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Rotorua-based entrepreneur Julia Charity launched the Homestay Network offering international visitors a real taste of Kiwi hospitality at a reasonable cost, during the lead up to the Rugby World Cup. And now is the first with her hand up to assist to make guests feel even more welcome with the upcoming self-drive Hobbiton tours.
"Homestays is already well tested, particularly in Matamata with their Hobbiton Movie Set and Farm Tours” says Julia. “New Zealanders have this great reputation of warm and welcoming hospitality which has gone down well with tourists but I’d love to see ordinary kiwis trying a homestay experience.”
Hobbiton General Manager Russell Alexandra said the release of the first Lord of the Rings movie saw numbers through the Matamata i-site soar from 50, 000 a year in 2002 to 367,000 in 2004. With the launch of the movie later in the year, New Zealanders and tourists are expected to take self-drive and organised Hobbit Tours all over the country. Charity says “Homestays are a great way to meet real New Zealanders and have an authentic experience in truly stunning locations. It’s only logical to keep extending that network throughout the Waikato, the Bay of Plenty and beyond. It’s about connecting warm faces in great places.”
The Look After Me ‘Virtual Hotel’ currently has over 120 rooms all around New Zealand and has assisted with meeting demand for accommodation at events like Art Deco in Napier and the Ellerslie Flower Show in Christchurch. With upcoming events in the Waikato like the Field Days in June and the Karapiro Rowing Masters in September, commercial accommodation will be tight, but this ‘pop-up’ hotel concept appears to be working well for both guests and hosts.
Aside from activities like self-drive Hobbit Tours, cyclists wanting to explore the new cycle trails and walkers of the Te Ara Roa (the Long walkway) mean that guests are often looking for a totally memorable experience. “What’s becoming more important, particularly for our mature guests is peace of mind and the quality of connections with like-minded people,” says Julia. I think homestays also offer a great alternative for women travelling by themselves, whether to visit a new grandbaby, attend a funeral, have treatment for business, or a couple escaping for the weekend.”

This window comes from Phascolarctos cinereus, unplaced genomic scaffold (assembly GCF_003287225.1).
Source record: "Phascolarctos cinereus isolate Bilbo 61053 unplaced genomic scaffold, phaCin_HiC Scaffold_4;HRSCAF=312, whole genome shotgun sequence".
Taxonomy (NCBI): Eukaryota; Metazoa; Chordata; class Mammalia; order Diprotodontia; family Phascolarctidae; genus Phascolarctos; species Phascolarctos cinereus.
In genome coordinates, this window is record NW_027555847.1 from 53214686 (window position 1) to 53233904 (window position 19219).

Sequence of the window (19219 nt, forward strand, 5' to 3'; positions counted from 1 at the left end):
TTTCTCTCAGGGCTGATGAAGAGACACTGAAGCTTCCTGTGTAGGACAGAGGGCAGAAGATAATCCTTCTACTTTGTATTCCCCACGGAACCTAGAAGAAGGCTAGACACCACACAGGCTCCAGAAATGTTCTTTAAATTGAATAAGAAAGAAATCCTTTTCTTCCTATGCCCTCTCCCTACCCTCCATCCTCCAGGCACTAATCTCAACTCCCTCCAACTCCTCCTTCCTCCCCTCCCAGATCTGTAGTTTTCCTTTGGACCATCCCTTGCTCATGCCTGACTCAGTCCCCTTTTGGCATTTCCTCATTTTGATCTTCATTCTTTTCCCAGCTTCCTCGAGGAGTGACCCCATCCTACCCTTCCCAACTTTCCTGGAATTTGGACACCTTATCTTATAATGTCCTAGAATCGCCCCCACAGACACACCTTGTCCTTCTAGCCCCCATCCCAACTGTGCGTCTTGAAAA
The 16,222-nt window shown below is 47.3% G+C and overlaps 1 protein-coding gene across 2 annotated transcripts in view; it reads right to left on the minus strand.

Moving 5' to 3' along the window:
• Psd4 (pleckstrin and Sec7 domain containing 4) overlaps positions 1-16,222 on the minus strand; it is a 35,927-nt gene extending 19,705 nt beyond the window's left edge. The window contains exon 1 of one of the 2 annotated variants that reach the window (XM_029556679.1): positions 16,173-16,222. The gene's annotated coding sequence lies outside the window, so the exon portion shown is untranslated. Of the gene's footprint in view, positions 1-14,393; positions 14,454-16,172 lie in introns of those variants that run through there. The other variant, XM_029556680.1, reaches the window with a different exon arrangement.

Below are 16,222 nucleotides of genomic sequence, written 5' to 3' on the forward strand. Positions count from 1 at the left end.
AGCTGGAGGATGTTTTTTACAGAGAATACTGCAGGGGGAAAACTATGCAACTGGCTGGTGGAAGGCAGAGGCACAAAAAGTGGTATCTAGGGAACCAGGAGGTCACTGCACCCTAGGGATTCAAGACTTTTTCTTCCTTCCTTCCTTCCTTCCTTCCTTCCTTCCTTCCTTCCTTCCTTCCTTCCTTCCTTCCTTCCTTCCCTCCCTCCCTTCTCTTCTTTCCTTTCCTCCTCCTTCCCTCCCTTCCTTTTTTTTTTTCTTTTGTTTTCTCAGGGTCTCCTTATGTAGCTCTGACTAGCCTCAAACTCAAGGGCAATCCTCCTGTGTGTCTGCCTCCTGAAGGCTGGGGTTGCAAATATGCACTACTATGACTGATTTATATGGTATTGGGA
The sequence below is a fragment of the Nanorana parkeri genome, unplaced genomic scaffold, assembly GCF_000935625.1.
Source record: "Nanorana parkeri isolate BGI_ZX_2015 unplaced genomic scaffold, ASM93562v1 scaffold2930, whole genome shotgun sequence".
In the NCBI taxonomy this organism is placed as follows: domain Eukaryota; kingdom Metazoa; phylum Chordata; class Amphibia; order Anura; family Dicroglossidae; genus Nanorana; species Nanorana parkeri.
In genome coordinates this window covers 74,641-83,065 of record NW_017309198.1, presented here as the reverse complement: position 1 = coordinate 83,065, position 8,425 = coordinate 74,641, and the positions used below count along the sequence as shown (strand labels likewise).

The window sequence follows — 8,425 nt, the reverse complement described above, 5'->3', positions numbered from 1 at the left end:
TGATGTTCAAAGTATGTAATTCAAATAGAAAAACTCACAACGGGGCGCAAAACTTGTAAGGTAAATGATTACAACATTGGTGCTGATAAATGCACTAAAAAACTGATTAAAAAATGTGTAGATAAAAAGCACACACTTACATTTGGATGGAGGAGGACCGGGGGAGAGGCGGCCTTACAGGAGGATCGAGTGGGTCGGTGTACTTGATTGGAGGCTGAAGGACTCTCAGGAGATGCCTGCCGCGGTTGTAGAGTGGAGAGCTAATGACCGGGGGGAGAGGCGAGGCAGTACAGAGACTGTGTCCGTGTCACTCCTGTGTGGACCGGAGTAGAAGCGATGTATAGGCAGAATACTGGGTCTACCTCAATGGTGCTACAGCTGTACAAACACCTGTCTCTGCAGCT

“It’s the way forward,” says Hamilton-based business woman Irene Kereama-Royal who home-stayed in Rotorua this week. “I was pleasantly surprised. It was very modern and private and being right by the lake, the setting was idyllic. We even had our all-day business meeting there. It was definitely a bonus not having to pay extra for email, parking or a decent coffee!”
Unlike other hospitality websites, Look After Me vets all hosts to make sure they are genuinely interested in providing hospitality, that they can provide local information and are priced realistically. “There is no obligation to provide meals, but hosts are welcome to do so, even if it is a matter of preparing a trusty favourite.”
Waikato-based hosts Desley and Steve McGougan say “we’ve been hosting guests for nine years now and love it. We’re quite excited to be part of this new Homestay Network. We’re real farming people and have a real range of visitors. I can imagine holiday makers enjoying the wonder of this country but staying on a farmstay or in a homestay - well they get to see the people as well. Warm faces in great places I suppose."
Guests are matched to hosts where there is likely to be an instant connection through shared interests (like farming, cycling, gardening, walking cuisine or wine) and they can rate their experience afterwards. Look After Me offers a ‘hotel-at-home’ experience by providing hosts with an exquisite range of toiletries and hand-made chocolates for guests.
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